From dog + -s- + body. 1818, British navy slang, originally derogatory reference to unappetizing pease pudding (compare dog's breakfast), as if it were made of mashed dog meat. In 20th century applied to low-ranked sailors, thence menial servants in wider usage.
- (UK) IPA(key): /ˈdɒɡz.bɒ.dɪ/
- (US) IPA(key): /ˈdɔɡz.bɑ.di/, /ˈdɑɡz.bɑ.di/
Audio (US) (file) Audio (AU) (file)
dogsbody (plural dogsbodies)
- (Britain) A person who does menial work, a servant.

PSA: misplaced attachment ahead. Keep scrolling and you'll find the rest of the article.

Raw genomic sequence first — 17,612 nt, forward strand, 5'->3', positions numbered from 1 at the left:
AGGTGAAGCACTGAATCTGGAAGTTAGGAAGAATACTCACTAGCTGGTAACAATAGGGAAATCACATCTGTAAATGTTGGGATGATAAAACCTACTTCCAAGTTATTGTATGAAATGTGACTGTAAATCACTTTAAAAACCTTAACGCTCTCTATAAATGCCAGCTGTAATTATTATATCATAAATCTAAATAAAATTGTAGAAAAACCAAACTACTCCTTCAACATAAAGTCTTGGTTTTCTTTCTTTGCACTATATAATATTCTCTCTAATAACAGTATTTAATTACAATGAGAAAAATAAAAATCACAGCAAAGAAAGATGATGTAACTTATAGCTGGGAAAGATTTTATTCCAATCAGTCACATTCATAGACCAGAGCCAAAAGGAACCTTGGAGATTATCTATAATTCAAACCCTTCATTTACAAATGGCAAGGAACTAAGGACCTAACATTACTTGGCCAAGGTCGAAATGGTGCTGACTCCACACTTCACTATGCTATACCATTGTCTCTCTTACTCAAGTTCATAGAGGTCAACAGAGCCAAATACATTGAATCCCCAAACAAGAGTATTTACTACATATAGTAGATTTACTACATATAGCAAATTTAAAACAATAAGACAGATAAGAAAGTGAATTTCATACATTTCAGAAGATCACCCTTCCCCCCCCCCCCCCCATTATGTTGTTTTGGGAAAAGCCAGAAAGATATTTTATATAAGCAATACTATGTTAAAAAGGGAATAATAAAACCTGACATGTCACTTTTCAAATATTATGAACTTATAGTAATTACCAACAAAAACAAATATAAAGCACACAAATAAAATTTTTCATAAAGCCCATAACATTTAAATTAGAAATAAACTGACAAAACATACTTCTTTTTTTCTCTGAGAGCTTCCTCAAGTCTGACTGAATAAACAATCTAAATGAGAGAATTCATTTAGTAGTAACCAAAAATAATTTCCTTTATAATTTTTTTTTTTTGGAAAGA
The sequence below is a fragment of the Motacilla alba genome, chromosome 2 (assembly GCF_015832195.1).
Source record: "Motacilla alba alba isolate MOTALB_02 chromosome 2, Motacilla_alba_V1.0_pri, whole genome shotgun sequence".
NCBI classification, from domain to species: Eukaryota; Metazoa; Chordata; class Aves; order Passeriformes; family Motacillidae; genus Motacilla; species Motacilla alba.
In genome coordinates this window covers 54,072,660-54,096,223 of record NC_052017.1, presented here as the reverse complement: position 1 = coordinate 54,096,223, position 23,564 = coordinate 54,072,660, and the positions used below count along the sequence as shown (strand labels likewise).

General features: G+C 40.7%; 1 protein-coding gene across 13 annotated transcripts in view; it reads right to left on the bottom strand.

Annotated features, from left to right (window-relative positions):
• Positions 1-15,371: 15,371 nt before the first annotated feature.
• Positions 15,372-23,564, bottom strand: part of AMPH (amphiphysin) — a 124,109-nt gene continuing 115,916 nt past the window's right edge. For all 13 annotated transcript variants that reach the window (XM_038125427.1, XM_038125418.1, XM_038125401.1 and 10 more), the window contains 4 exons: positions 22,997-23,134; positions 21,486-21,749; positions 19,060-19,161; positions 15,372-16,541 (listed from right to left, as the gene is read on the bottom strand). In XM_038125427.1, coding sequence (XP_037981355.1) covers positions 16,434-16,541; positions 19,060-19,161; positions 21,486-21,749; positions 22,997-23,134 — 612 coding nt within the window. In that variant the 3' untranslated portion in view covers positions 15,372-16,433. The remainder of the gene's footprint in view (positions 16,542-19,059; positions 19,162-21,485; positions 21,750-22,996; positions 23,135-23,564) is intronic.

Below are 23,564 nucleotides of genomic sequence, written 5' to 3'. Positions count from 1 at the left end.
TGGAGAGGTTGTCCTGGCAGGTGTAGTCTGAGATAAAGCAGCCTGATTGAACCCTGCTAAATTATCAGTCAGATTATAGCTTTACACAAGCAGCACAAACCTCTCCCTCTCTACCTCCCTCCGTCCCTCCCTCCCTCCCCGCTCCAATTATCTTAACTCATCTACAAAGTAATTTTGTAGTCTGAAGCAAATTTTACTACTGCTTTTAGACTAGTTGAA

- 1976, “Anarchy in the U.K.”, performed by Sex Pistols:
- 'Cause I, I wanna be anarchy! / No dogsbody!
- 1994, Blackadder:
- That's just Baldrick, my dogsbody.
- 1995, Paul Kussmaul, Training The Translator, John Benjamins Publishing Co, p. 146:
- Furthermore, there are still rather backward opinions in our society about the role of a translator. A translator is often regarded as a linguistic dogsbody.
- To act as a dogsbody, to do menial work:
- 1989, Tim Parks, Family Planning:
- Perhaps because, having been brought up in all those different countries and languages, and then studying economics of all things for just a year, followed by four years dogsbodying for a haulage company, he had never got any serious reading done.